The Wiert Corner – irregular stream of stuff

Jeroen W. Pluimers on .NET, C#, Delphi, databases, and personal interests

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Archive for the ‘Delphi’ Category

If your tool depends on others, at least search for them…

Posted by jpluimers on 2020/01/23

If you auto-configure, then at least try searching the tools you need:

[WayBack] Yeah right Delphi 10.2 Tokyo (for which the shortcut – unlike the Berlin one – does not contain the word Tokyo), they are right on the Windows PATH wher… – Jeroen Wiert Pluimers – Google+

–jeroen

Posted in Delphi, Development, Software Development | Leave a Comment »

Delphi developer switching to C# – Stack Overflow

Posted by jpluimers on 2020/01/23

Another blast from the past. I’ve been using many development environment all my live, so I have been using .NET very early on allowing me to make a good comparison: [WayBackDelphi developer switching to C# – Stack Overflow.

I have a broad toolbox because we’ve never lived in a “silver bullet” era: any problem needs a combination of tools to solve them. Having a broad toolset allows you to pick and choose more easily. Mastering the different tools however requires a lot of effort and time. You really need to love this profession to put that energy in it.

I heavily use both for software development.

Development speed of server apps (web apps, web services, windows services) is much higher in .NET.

Development speed of business apps (pure Windows UI) is much higher in Delphi.

Development of sexy apps is a pain in both environments.

A few things you should know:

  • Learning the .NET framework will take a lot of time: it is huge, but contains a lot of gizmos (some gems are really well hidden).
  • Don’t lose yourself in following all new trends at once: generics, lambda, LINQ, each are nice, but grasping them all at once is only for a few of us
  • For web apps, skip WebForms, but learn ASP.NET MVVC (yes, the Ruby guys were right after all); learn HTML 5 and JavaScript too.
  • For sexy Windows apps, learn WPF, but be prepared for a steep learning curve (designer, and framework are radically different)
  • Don’t get a too sexy UI: it costs you a disproportional amount of time while your users are waiting for functionality
  • Like the market has been bashing Delphi since version 1, the market is bashing SilverLight too
  • Skip WinForms; if you need something like WinForms, then Delphi is way more productive (even more so if you have an existing Delphi VCL codebase).
  • WPF is just as thread-friendly as the VCL or WinForms (read: neither of the 3 is thread friendly)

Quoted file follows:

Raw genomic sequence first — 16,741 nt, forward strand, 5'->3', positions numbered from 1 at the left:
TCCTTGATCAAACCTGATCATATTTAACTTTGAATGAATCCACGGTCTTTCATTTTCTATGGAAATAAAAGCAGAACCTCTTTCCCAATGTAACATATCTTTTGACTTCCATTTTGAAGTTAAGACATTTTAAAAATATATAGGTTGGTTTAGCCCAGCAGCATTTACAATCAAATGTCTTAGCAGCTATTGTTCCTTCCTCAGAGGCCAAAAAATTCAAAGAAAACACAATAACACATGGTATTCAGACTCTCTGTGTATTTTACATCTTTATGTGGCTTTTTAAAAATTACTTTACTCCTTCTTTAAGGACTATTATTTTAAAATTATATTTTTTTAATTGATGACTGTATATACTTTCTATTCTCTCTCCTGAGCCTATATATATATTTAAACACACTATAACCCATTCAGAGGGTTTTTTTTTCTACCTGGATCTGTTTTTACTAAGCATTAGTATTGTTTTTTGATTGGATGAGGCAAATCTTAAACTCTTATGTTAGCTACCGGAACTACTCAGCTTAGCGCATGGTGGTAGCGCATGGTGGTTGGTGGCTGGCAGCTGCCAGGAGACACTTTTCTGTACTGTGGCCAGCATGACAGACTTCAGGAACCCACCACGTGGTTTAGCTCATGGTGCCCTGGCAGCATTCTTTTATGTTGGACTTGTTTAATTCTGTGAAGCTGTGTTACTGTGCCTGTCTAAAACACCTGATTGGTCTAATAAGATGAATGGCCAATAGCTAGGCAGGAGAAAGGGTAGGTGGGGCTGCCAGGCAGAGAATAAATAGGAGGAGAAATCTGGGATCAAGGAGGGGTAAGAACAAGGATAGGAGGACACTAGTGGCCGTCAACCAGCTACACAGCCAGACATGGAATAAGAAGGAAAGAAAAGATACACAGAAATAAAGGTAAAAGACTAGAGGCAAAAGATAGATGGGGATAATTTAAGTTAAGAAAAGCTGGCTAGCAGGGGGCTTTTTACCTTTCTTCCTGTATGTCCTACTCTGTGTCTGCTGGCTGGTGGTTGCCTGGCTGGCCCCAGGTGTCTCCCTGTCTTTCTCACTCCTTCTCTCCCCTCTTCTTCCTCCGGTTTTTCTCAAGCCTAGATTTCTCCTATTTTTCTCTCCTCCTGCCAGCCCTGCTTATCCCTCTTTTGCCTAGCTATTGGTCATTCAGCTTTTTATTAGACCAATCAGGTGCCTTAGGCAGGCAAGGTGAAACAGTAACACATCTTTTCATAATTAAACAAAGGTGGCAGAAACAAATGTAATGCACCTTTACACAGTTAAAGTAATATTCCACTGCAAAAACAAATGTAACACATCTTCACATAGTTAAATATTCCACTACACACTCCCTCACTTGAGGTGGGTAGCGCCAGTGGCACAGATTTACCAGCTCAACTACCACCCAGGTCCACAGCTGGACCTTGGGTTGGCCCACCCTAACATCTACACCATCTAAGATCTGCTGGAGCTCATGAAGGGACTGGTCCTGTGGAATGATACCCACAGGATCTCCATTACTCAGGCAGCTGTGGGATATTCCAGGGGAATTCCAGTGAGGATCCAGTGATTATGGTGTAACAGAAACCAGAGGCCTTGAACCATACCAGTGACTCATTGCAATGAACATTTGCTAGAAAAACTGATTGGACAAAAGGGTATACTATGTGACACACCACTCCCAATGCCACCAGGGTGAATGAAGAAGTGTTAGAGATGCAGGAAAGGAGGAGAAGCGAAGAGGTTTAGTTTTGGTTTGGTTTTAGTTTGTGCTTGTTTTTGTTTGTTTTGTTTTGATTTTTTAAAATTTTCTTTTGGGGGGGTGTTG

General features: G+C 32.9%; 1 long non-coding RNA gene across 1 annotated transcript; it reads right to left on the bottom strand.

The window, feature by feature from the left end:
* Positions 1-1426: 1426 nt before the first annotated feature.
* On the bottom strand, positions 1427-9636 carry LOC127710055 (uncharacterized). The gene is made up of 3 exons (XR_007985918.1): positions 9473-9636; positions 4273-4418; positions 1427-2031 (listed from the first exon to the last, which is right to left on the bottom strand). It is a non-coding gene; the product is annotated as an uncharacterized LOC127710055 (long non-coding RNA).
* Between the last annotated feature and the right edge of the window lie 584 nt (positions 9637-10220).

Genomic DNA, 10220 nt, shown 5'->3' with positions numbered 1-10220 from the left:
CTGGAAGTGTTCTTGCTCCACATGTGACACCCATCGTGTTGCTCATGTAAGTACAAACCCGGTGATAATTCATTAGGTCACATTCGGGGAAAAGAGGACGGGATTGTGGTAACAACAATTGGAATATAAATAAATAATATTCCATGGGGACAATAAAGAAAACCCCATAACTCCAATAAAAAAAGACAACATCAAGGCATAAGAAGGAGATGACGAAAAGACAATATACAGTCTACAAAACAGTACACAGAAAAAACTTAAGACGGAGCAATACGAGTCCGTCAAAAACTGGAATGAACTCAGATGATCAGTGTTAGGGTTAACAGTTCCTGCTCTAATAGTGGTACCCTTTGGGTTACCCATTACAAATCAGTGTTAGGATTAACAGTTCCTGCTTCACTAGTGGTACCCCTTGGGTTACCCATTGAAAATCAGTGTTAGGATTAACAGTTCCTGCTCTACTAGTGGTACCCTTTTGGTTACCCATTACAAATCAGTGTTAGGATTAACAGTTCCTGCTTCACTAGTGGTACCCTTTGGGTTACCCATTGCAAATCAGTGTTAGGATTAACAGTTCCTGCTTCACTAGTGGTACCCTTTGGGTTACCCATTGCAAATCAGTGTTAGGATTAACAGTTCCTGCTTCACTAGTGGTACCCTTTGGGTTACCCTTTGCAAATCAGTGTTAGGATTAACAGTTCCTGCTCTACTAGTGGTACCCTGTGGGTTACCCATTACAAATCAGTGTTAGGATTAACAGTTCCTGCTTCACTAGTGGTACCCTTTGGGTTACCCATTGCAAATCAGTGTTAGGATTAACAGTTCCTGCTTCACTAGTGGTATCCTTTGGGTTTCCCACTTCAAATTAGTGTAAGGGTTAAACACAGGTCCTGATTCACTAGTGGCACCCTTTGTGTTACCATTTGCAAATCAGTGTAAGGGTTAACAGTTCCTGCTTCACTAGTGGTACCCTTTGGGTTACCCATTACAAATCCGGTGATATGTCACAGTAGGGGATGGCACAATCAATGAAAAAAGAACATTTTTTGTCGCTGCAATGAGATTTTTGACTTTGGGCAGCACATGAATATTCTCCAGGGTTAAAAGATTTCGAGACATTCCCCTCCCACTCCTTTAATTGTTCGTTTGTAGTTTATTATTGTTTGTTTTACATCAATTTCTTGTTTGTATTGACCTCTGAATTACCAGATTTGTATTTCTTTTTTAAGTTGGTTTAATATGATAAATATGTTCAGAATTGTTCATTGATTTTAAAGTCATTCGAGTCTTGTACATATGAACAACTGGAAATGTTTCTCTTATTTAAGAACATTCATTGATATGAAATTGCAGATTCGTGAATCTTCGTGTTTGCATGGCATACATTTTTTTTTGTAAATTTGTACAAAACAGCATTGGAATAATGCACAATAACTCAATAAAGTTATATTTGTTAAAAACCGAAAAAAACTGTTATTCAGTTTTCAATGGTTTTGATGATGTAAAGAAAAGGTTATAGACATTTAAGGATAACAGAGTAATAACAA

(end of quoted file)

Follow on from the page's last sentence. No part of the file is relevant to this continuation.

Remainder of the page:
• Don’t perform rewrites of your Delphi stuff in .NET (or for that matter any other 1:1 rewrite from platform A into platform B): it is a waste of your time.
  • Threading and synchronization are a pain in all development environments. The pain is not so much in the general stuff (the Concurrent Collections in the .NET 4 framework helps, as do the Delphi OmniThreadLibrary), but in getting the final details and exception cases right is the real pain.
  • Garbage collection does not mean that you won’t leak memory: it means that you won’t leak when your app terminates, but while it runs the leaks are way harder to detect (boy, I wish I had the FastMM memory monitor for .NET)

–jeroen

Posted in .NET, C#, Delphi, Development, Software Development | 2 Comments »

Delphi / Visual Studio build events: xcopy exit code 9009; ensure your PATH indeed includes the Windows directories

Posted by jpluimers on 2020/01/22

If you ever get an exit code 9009 from xcopy like the one below, then try using the full path to xcopy. It should be there, it should not matter, but it does if someone changed your path.

[Exec Error] The command " xcopy ....\Shared\DLL\FastMM\FastMM_FullDebugMode.dll .\Win32\Debug\ /y&& xcopy ....\Shared\DLL\OpenSSL\libeay32.dll .\Win32\Debug\ /y&& xcopy ....\Shared\DLL\OpenSSL\ssleay32.dll .\Win32\Debug\ /y&& xcopy ....\Shared\DLL\gRPC\nghttp2.dll .\Win32\Debug\ /y&& xcopy ....\Shared\DLL\gRPC\sgcWebSockets.dll .\Win32\Debug\ /y" exited with code 9009.

Preliminary solution: replace xcopy    with C:\Windows\System32\xcopy.exe .

Final solution: look with Process Explorer and Process Monitor what the exact environment PATH is. It should include C:\WINDOWS\system32;C:\WINDOWS;C:\WINDOWS\System32\Wbem;

If it does not, then find out what is changing your path.

Related:

–jeroen

Posted in .NET, Delphi, Development, Software Development | Leave a Comment »